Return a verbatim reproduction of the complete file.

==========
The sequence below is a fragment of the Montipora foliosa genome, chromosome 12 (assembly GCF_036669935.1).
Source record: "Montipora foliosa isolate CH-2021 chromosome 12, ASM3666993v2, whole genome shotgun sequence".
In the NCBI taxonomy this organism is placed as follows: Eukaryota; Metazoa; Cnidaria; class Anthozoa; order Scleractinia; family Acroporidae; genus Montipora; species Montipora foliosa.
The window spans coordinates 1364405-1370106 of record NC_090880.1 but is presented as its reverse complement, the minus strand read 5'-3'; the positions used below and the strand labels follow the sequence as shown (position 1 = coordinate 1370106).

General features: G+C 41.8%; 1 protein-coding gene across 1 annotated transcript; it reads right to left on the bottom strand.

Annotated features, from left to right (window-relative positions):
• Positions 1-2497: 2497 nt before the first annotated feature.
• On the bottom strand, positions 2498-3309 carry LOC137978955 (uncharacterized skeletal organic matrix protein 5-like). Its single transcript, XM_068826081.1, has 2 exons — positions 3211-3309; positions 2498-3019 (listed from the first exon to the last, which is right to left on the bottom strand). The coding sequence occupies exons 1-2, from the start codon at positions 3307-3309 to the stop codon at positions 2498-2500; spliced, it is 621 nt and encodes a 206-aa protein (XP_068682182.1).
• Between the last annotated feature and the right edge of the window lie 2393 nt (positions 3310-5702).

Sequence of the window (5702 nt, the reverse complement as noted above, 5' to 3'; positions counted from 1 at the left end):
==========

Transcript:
The sequence below is a fragment of the Montipora foliosa genome, chromosome 12 (assembly GCF_036669935.1).
Source record: "Montipora foliosa isolate CH-2021 chromosome 12, ASM3666993v2, whole genome shotgun sequence".
In the NCBI taxonomy this organism is placed as follows: Eukaryota; Metazoa; Cnidaria; class Anthozoa; order Scleractinia; family Acroporidae; genus Montipora; species Montipora foliosa.
The window spans coordinates 1364405-1370106 of record NC_090880.1 but is presented as its reverse complement, the minus strand read 5'-3'; the positions used below and the strand labels follow the sequence as shown (position 1 = coordinate 1370106).

General features: G+C 41.8%; 1 protein-coding gene across 1 annotated transcript; it reads right to left on the bottom strand.

Annotated features, from left to right (window-relative positions):
• Positions 1-2497: 2497 nt before the first annotated feature.
• On the bottom strand, positions 2498-3309 carry LOC137978955 (uncharacterized skeletal organic matrix protein 5-like). Its single transcript, XM_068826081.1, has 2 exons — positions 3211-3309; positions 2498-3019 (listed from the first exon to the last, which is right to left on the bottom strand). The coding sequence occupies exons 1-2, from the start codon at positions 3307-3309 to the stop codon at positions 2498-2500; spliced, it is 621 nt and encodes a 206-aa protein (XP_068682182.1).
• Between the last annotated feature and the right edge of the window lie 2393 nt (positions 3310-5702).

Sequence of the window (5702 nt, the reverse complement as noted above, 5' to 3'; positions counted from 1 at the left end):